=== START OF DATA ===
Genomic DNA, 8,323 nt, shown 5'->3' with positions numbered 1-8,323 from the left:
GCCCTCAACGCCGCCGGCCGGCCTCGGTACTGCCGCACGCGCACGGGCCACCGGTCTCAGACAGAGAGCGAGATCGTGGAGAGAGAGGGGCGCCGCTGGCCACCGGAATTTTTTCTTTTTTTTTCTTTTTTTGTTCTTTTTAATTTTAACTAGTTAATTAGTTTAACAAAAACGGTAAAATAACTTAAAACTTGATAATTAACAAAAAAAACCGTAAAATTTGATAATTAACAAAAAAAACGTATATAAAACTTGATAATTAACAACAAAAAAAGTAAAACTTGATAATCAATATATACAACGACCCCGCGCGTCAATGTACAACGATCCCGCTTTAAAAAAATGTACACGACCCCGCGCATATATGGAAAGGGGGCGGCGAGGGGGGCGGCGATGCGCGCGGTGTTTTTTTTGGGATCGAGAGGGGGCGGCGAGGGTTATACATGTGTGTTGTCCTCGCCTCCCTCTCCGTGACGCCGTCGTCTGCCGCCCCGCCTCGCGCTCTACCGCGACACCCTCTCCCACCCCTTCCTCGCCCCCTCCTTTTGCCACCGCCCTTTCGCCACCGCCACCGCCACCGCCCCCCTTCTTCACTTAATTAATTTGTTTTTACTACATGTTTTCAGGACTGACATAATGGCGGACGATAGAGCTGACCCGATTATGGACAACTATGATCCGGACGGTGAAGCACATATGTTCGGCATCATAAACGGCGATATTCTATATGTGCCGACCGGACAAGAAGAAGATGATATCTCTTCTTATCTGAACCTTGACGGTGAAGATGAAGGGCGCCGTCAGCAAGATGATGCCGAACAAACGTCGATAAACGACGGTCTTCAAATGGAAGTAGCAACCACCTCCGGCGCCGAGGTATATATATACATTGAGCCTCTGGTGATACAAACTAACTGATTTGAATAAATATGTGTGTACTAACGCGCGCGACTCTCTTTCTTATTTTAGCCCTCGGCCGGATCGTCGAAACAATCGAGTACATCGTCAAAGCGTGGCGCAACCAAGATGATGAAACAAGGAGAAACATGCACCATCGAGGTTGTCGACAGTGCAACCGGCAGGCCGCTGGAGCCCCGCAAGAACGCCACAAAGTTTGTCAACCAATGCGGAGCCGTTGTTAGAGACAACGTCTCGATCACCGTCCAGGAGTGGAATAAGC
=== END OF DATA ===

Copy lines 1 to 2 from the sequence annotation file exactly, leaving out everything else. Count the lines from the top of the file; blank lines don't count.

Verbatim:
Genomic DNA, 8,323 nt, shown 5'->3' with positions numbered 1-8,323 from the left:
GCCCTCAACGCCGCCGGCCGGCCTCGGTACTGCCGCACGCGCACGGGCCACCGGTCTCAGACAGAGAGCGAGATCGTGGAGAGAGAGGGGCGCCGCTGGCCACCGGAATTTTTTCTTTTTTTTTCTTTTTTTGTTCTTTTTAATTTTAACTAGTTAATTAGTTTAACAAAAACGGTAAAATAACTTAAAACTTGATAATTAACAAAAAAAACCGTAAAATTTGATAATTAACAAAAAAAACGTATATAAAACTTGATAATTAACAACAAAAAAAGTAAAACTTGATAATCAATATATACAACGACCCCGCGCGTCAATGTACAACGATCCCGCTTTAAAAAAATGTACACGACCCCGCGCATATATGGAAAGGGGGCGGCGAGGGGGGCGGCGATGCGCGCGGTGTTTTTTTTGGGATCGAGAGGGGGCGGCGAGGGTTATACATGTGTGTTGTCCTCGCCTCCCTCTCCGTGACGCCGTCGTCTGCCGCCCCGCCTCGCGCTCTACCGCGACACCCTCTCCCACCCCTTCCTCGCCCCCTCCTTTTGCCACCGCCCTTTCGCCACCGCCACCGCCACCGCCCCCCTTCTTCACTTAATTAATTTGTTTTTACTACATGTTTTCAGGACTGACATAATGGCGGACGATAGAGCTGACCCGATTATGGACAACTATGATCCGGACGGTGAAGCACATATGTTCGGCATCATAAACGGCGATATTCTATATGTGCCGACCGGACAAGAAGAAGATGATATCTCTTCTTATCTGAACCTTGACGGTGAAGATGAAGGGCGCCGTCAGCAAGATGATGCCGAACAAACGTCGATAAACGACGGTCTTCAAATGGAAGTAGCAACCACCTCCGGCGCCGAGGTATATATATACATTGAGCCTCTGGTGATACAAACTAACTGATTTGAATAAATATGTGTGTACTAACGCGCGCGACTCTCTTTCTTATTTTAGCCCTCGGCCGGATCGTCGAAACAATCGAGTACATCGTCAAAGCGTGGCGCAACCAAGATGATGAAACAAGGAGAAACATGCACCATCGAGGTTGTCGACAGTGCAACCGGCAGGCCGCTGGAGCCCCGCAAGAACGCCACAAAGTTTGTCAACCAATGCGGAGCCGTTGTTAGAGACAACGTCTCGATCACCGTCCAGGAGTGGAATAAGC